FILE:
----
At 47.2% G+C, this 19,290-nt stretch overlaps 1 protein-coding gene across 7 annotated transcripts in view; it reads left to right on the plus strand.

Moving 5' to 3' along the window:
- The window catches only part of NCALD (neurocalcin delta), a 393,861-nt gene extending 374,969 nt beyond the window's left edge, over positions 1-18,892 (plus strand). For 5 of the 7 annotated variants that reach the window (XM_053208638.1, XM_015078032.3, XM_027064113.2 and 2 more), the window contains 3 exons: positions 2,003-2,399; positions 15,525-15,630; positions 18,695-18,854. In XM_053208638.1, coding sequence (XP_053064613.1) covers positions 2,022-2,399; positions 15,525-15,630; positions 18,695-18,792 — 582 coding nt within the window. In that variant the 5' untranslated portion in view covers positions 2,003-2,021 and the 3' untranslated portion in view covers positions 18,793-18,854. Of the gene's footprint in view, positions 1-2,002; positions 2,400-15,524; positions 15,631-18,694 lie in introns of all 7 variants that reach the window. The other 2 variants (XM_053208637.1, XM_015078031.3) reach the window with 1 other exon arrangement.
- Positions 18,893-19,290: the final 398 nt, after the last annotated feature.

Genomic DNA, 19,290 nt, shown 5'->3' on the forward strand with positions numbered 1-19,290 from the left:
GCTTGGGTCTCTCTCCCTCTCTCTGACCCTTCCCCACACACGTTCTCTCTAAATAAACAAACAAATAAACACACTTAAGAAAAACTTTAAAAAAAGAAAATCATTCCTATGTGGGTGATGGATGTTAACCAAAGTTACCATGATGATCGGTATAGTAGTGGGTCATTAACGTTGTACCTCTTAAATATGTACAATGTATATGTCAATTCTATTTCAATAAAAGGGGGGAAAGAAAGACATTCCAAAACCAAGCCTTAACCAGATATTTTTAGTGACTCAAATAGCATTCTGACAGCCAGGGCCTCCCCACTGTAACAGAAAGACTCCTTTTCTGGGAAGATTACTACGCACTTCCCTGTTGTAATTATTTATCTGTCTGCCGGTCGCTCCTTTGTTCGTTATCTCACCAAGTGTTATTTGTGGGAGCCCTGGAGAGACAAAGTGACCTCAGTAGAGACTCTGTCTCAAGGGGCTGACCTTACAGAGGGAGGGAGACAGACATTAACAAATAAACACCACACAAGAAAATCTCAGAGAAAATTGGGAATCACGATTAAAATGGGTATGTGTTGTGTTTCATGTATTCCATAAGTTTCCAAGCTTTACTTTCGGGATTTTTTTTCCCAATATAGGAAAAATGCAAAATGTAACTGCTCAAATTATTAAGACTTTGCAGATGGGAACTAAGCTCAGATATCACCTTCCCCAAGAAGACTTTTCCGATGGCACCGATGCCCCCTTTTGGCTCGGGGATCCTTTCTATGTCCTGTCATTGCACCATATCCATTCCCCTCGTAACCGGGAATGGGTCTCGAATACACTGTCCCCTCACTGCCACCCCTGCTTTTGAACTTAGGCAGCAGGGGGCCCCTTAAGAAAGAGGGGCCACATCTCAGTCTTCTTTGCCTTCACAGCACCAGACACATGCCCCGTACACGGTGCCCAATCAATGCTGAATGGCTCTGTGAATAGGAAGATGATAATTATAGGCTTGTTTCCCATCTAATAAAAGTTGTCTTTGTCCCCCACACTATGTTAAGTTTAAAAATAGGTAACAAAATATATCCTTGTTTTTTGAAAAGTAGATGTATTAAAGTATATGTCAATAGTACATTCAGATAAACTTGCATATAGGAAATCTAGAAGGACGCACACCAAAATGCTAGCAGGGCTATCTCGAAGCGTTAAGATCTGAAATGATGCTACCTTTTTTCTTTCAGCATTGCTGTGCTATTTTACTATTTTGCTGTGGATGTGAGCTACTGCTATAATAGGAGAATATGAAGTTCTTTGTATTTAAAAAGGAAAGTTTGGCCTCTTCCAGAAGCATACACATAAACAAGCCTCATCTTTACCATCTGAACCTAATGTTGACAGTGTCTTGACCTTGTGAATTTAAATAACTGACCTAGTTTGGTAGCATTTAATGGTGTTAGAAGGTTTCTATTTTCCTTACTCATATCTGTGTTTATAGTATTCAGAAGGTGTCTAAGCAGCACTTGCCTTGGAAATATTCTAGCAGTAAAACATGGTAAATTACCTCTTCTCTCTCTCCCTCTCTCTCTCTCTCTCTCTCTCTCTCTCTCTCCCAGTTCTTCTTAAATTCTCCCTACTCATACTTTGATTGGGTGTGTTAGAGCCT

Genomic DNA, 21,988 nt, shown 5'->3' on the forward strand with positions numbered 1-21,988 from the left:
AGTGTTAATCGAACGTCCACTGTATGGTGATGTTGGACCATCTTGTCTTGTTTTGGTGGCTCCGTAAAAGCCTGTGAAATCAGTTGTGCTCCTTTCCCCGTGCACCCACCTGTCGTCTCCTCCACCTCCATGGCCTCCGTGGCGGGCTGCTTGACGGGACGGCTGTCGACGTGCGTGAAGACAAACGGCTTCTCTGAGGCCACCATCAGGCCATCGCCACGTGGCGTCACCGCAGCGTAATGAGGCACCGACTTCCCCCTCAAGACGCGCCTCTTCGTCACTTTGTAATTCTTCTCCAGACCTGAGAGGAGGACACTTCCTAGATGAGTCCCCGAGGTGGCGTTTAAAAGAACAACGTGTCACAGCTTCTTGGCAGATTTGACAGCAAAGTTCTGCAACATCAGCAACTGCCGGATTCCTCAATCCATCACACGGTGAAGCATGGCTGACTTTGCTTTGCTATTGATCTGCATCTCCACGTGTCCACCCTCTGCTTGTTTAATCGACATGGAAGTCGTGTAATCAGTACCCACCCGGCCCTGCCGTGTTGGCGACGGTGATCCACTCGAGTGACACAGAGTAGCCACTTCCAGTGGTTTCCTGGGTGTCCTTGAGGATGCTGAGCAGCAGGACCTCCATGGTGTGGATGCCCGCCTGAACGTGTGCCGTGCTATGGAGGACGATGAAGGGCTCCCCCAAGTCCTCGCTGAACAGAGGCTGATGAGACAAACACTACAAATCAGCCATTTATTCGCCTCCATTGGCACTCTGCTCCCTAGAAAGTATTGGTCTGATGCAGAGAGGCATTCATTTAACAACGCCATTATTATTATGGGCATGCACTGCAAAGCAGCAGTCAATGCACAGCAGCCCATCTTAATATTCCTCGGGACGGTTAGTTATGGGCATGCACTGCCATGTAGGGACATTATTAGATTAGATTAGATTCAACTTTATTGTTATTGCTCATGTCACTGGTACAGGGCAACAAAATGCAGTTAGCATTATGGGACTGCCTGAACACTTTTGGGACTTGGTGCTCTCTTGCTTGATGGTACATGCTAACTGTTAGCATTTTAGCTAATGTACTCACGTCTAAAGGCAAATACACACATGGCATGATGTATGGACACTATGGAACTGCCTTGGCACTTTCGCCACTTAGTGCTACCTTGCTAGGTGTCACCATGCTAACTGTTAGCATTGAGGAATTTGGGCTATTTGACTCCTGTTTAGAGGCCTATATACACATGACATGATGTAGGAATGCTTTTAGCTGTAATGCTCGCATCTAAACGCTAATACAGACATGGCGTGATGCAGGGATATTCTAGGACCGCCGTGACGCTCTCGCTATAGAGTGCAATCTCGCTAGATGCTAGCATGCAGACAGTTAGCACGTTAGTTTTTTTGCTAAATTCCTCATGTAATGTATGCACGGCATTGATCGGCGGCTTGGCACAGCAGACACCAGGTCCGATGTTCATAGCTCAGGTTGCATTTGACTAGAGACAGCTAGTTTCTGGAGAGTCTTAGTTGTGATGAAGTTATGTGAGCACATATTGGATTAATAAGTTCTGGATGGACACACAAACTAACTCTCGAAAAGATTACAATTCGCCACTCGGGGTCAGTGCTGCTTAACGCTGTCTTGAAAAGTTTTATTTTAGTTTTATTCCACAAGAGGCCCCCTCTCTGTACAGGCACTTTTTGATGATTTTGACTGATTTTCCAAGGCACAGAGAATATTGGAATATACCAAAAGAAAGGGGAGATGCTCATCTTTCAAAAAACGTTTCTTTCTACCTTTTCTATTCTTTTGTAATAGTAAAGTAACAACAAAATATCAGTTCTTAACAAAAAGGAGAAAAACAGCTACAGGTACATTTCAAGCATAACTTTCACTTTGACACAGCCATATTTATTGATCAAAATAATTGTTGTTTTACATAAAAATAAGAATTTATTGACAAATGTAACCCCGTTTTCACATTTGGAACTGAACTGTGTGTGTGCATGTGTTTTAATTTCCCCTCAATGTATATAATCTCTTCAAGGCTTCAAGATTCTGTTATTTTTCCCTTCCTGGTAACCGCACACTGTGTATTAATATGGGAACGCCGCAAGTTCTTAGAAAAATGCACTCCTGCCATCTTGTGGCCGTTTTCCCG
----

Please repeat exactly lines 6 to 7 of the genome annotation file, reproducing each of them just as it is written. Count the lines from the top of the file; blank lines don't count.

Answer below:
GCTTGGGTCTCTCTCCCTCTCTCTGACCCTTCCCCACACACGTTCTCTCTAAATAAACAAACAAATAAACACACTTAAGAAAAACTTTAAAAAAAGAAAATCATTCCTATGTGGGTGATGGATGTTAACCAAAGTTACCATGATGATCGGTATAGTAGTGGGTCATTAACGTTGTACCTCTTAAATATGTACAATGTATATGTCAATTCTATTTCAATAAAAGGGGGGAAAGAAAGACATTCCAAAACCAAGCCTTAACCAGATATTTTTAGTGACTCAAATAGCATTCTGACAGCCAGGGCCTCCCCACTGTAACAGAAAGACTCCTTTTCTGGGAAGATTACTACGCACTTCCCTGTTGTAATTATTTATCTGTCTGCCGGTCGCTCCTTTGTTCGTTATCTCACCAAGTGTTATTTGTGGGAGCCCTGGAGAGACAAAGTGACCTCAGTAGAGACTCTGTCTCAAGGGGCTGACCTTACAGAGGGAGGGAGACAGACATTAACAAATAAACACCACACAAGAAAATCTCAGAGAAAATTGGGAATCACGATTAAAATGGGTATGTGTTGTGTTTCATGTATTCCATAAGTTTCCAAGCTTTACTTTCGGGATTTTTTTTCCCAATATAGGAAAAATGCAAAATGTAACTGCTCAAATTATTAAGACTTTGCAGATGGGAACTAAGCTCAGATATCACCTTCCCCAAGAAGACTTTTCCGATGGCACCGATGCCCCCTTTTGGCTCGGGGATCCTTTCTATGTCCTGTCATTGCACCATATCCATTCCCCTCGTAACCGGGAATGGGTCTCGAATACACTGTCCCCTCACTGCCACCCCTGCTTTTGAACTTAGGCAGCAGGGGGCCCCTTAAGAAAGAGGGGCCACATCTCAGTCTTCTTTGCCTTCACAGCACCAGACACATGCCCCGTACACGGTGCCCAATCAATGCTGAATGGCTCTGTGAATAGGAAGATGATAATTATAGGCTTGTTTCCCATCTAATAAAAGTTGTCTTTGTCCCCCACACTATGTTAAGTTTAAAAATAGGTAACAAAATATATCCTTGTTTTTTGAAAAGTAGATGTATTAAAGTATATGTCAATAGTACATTCAGATAAACTTGCATATAGGAAATCTAGAAGGACGCACACCAAAATGCTAGCAGGGCTATCTCGAAGCGTTAAGATCTGAAATGATGCTACCTTTTTTCTTTCAGCATTGCTGTGCTATTTTACTATTTTGCTGTGGATGTGAGCTACTGCTATAATAGGAGAATATGAAGTTCTTTGTATTTAAAAAGGAAAGTTTGGCCTCTTCCAGAAGCATACACATAAACAAGCCTCATCTTTACCATCTGAACCTAATGTTGACAGTGTCTTGACCTTGTGAATTTAAATAACTGACCTAGTTTGGTAGCATTTAATGGTGTTAGAAGGTTTCTATTTTCCTTACTCATATCTGTGTTTATAGTATTCAGAAGGTGTCTAAGCAGCACTTGCCTTGGAAATATTCTAGCAGTAAAACATGGTAAATTACCTCTTCTCTCTCTCCCTCTCTCTCTCTCTCTCTCTCTCTCTCTCTCTCCCAGTTCTTCTTAAATTCTCCCTACTCATACTTTGATTGGGTGTGTTAGAGCCT

Genomic DNA, 21,988 nt, shown 5'->3' on the forward strand with positions numbered 1-21,988 from the left: